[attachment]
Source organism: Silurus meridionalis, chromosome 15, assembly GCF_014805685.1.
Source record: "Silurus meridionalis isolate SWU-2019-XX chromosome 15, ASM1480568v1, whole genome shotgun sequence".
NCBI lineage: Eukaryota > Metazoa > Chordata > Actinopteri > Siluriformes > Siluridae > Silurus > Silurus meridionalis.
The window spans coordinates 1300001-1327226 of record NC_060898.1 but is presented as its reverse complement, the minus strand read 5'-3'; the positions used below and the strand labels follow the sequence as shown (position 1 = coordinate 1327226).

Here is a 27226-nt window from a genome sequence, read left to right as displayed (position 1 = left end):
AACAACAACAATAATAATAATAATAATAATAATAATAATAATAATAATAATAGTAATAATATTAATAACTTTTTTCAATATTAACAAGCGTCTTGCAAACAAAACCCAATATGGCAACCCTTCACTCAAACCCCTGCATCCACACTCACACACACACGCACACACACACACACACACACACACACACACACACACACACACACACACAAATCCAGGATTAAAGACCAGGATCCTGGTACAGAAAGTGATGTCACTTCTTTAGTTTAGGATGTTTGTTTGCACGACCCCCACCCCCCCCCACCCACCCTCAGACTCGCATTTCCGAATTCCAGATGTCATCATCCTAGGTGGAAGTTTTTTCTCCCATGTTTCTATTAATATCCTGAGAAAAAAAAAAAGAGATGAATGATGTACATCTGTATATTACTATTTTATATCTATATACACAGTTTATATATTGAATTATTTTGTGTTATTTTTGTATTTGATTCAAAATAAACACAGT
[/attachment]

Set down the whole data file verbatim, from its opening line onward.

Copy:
Source organism: Silurus meridionalis, chromosome 15, assembly GCF_014805685.1.
Source record: "Silurus meridionalis isolate SWU-2019-XX chromosome 15, ASM1480568v1, whole genome shotgun sequence".
NCBI lineage: Eukaryota > Metazoa > Chordata > Actinopteri > Siluriformes > Siluridae > Silurus > Silurus meridionalis.
The window spans coordinates 1300001-1327226 of record NC_060898.1 but is presented as its reverse complement, the minus strand read 5'-3'; the positions used below and the strand labels follow the sequence as shown (position 1 = coordinate 1327226).

Here is a 27226-nt window from a genome sequence, read left to right as displayed (position 1 = left end):
AACAACAACAATAATAATAATAATAATAATAATAATAATAATAATAATAATAGTAATAATATTAATAACTTTTTTCAATATTAACAAGCGTCTTGCAAACAAAACCCAATATGGCAACCCTTCACTCAAACCCCTGCATCCACACTCACACACACACGCACACACACACACACACACACACACACACACACACACACACACACACACAAATCCAGGATTAAAGACCAGGATCCTGGTACAGAAAGTGATGTCACTTCTTTAGTTTAGGATGTTTGTTTGCACGACCCCCACCCCCCCCCACCCACCCTCAGACTCGCATTTCCGAATTCCAGATGTCATCATCCTAGGTGGAAGTTTTTTCTCCCATGTTTCTATTAATATCCTGAGAAAAAAAAAAAGAGATGAATGATGTACATCTGTATATTACTATTTTATATCTATATACACAGTTTATATATTGAATTATTTTGTGTTATTTTTGTATTTGATTCAAAATAAACACAGT